Spider-Girl Meets Doctor Octopus

What I think Dr. Octavius would be like 20 years later . . .

"Great. Just great . . . shut up, will you? I'm trying to think. Yes, I know, Peter's kid is a mutate too. Good for her! . . . No. The sins of the father are the sins of the father. Imagine if my father's sins were mine! . . . No, I do not want to talk about it . . . congratulate him? He's probably not happy about it, it's hardly a congrad–yes, you're right, it would irritate him . . . but what's the point?"

I sighed and shook my head. Ever since Peter lost a leg, my children have been obedient, thank God. Thus, I have kept myself fairly sane. But they will get ideas, and there's really not much I can do about it–they're just as stubborn as I am, if not worse.

"This is fun," the girl was saying to herself. "All alone against the stars, no one else around."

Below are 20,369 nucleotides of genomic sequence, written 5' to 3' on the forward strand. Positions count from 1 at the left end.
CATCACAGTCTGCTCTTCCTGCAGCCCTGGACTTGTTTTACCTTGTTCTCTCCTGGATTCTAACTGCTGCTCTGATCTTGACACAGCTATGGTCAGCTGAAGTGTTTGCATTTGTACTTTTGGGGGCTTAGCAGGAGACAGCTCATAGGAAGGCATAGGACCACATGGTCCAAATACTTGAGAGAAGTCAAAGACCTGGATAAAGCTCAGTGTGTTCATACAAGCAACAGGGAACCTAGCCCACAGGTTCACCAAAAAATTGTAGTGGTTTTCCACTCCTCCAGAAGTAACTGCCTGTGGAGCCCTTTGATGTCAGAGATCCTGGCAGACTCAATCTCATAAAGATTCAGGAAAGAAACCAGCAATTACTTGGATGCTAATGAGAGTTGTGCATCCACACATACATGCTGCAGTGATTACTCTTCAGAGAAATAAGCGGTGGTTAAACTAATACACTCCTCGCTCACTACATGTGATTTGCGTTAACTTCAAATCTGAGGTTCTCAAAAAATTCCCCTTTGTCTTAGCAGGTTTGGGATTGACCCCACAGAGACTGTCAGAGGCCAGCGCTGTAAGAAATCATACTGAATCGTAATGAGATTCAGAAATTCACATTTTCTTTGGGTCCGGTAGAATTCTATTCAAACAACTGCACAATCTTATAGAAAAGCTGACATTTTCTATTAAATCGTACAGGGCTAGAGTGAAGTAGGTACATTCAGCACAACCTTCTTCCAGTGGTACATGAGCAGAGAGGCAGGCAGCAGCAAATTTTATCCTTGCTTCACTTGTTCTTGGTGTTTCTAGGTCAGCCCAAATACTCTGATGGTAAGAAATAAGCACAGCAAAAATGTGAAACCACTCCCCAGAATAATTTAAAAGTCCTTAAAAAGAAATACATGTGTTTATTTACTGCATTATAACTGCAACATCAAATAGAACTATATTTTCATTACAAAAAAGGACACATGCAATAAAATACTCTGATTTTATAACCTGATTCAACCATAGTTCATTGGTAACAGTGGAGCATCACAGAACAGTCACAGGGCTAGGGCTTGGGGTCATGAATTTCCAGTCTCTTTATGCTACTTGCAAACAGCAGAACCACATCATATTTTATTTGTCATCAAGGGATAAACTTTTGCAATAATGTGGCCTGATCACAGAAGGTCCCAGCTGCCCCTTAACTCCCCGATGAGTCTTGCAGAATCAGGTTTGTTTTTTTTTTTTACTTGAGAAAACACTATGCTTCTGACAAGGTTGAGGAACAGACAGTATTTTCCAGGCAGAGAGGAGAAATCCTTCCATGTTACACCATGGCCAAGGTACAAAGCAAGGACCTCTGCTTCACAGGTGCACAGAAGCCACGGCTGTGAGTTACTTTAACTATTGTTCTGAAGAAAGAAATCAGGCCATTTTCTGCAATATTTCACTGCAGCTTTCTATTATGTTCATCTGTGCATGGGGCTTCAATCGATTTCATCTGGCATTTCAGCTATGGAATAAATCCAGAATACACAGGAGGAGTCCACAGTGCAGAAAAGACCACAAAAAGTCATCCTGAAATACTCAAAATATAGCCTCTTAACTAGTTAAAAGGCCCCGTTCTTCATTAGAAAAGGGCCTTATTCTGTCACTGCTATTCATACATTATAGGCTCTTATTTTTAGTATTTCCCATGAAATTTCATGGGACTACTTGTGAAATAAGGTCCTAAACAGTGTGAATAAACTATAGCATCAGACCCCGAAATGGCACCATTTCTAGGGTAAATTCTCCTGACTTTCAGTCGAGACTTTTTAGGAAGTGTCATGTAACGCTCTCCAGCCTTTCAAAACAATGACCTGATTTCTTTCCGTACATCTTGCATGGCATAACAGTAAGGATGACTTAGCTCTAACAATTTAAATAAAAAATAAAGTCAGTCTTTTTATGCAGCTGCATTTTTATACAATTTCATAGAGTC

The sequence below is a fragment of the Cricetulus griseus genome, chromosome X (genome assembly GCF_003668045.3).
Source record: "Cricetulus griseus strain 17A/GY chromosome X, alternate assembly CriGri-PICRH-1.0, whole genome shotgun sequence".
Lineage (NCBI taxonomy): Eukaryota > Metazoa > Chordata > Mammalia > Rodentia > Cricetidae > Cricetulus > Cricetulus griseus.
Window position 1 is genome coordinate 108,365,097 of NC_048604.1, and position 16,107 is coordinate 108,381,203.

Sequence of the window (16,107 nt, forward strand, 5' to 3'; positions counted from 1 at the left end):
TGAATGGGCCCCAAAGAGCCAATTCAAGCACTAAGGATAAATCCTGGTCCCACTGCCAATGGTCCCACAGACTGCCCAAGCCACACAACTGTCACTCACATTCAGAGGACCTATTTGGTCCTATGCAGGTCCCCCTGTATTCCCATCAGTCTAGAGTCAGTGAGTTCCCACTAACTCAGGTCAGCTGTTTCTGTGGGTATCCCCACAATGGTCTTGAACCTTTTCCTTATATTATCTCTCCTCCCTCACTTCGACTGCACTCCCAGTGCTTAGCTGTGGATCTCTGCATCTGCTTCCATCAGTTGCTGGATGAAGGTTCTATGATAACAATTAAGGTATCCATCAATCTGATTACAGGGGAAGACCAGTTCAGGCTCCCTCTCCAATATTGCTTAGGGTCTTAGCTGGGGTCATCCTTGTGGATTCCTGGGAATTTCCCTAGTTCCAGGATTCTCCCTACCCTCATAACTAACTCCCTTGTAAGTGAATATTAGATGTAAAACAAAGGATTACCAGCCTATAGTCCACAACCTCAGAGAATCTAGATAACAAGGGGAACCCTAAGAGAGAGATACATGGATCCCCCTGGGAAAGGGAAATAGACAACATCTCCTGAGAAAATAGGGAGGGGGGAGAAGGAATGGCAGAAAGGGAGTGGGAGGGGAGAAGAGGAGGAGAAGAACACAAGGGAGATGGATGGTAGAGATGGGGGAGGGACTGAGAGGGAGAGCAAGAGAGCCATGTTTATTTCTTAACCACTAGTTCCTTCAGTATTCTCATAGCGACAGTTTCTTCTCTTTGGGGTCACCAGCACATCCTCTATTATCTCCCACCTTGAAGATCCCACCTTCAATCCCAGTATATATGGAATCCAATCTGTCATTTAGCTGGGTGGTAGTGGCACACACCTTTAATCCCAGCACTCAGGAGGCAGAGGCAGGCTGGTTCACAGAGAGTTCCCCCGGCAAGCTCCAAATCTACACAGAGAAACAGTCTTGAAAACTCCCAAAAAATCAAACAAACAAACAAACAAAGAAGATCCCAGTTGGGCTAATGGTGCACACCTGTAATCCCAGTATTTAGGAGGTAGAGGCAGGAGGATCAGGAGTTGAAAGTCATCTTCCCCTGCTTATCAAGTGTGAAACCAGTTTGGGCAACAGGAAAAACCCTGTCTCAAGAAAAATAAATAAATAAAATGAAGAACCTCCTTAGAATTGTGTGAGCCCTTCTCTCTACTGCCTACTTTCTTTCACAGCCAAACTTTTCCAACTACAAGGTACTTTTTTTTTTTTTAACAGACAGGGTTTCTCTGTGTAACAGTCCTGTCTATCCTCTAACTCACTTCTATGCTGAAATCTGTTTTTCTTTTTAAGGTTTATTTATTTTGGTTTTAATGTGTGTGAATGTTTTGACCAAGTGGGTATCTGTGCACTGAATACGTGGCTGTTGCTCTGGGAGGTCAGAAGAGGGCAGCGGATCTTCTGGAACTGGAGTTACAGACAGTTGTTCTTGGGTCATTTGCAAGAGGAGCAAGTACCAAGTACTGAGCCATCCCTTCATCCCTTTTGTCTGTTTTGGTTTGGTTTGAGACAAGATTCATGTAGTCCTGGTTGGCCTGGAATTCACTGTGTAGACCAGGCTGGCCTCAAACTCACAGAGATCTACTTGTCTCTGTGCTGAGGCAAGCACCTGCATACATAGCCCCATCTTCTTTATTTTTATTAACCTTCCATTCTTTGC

I snorted. "Don't be so sure of that, Miss Parker."

"Who are you? And how do you know my name?"

I smiled. "I knew your father. He could be an annoying little bug, and I hated his jokes, but . . . well, he was one of very few constants in my life. Once he got hurt, I found that I had liked him after all. Sent him a get well card as soon as I heard. Probably the weirdest get well card anybody ever got."

"You're a super-villain, then?"

"Used to be." I shrugged. "Not sure what I am now."

"Sounds like my dad."

"Yeah. I wish I had a kid, but I don't. Never dared, after what my father was like. He died when I was little. I was the only one there–Mother had left him long since–and I didn't understand what had happened. He was a drunk and a brute, and Mother was an overprotective fool. Useless, both of them . . . No, I don't believe in that old 'sins of the fathers' stuff. The only mark left by my dad's sin is in my own mind–and that's bad enough, believe me!"

"Ah. Why do people always come up and confess things to me? I never ask them to."

I laughed. "Funny old thing, life."

"Funny ha-ha, or funny weird?"

I shrugged. "Either. Both. Whatever."

And we left.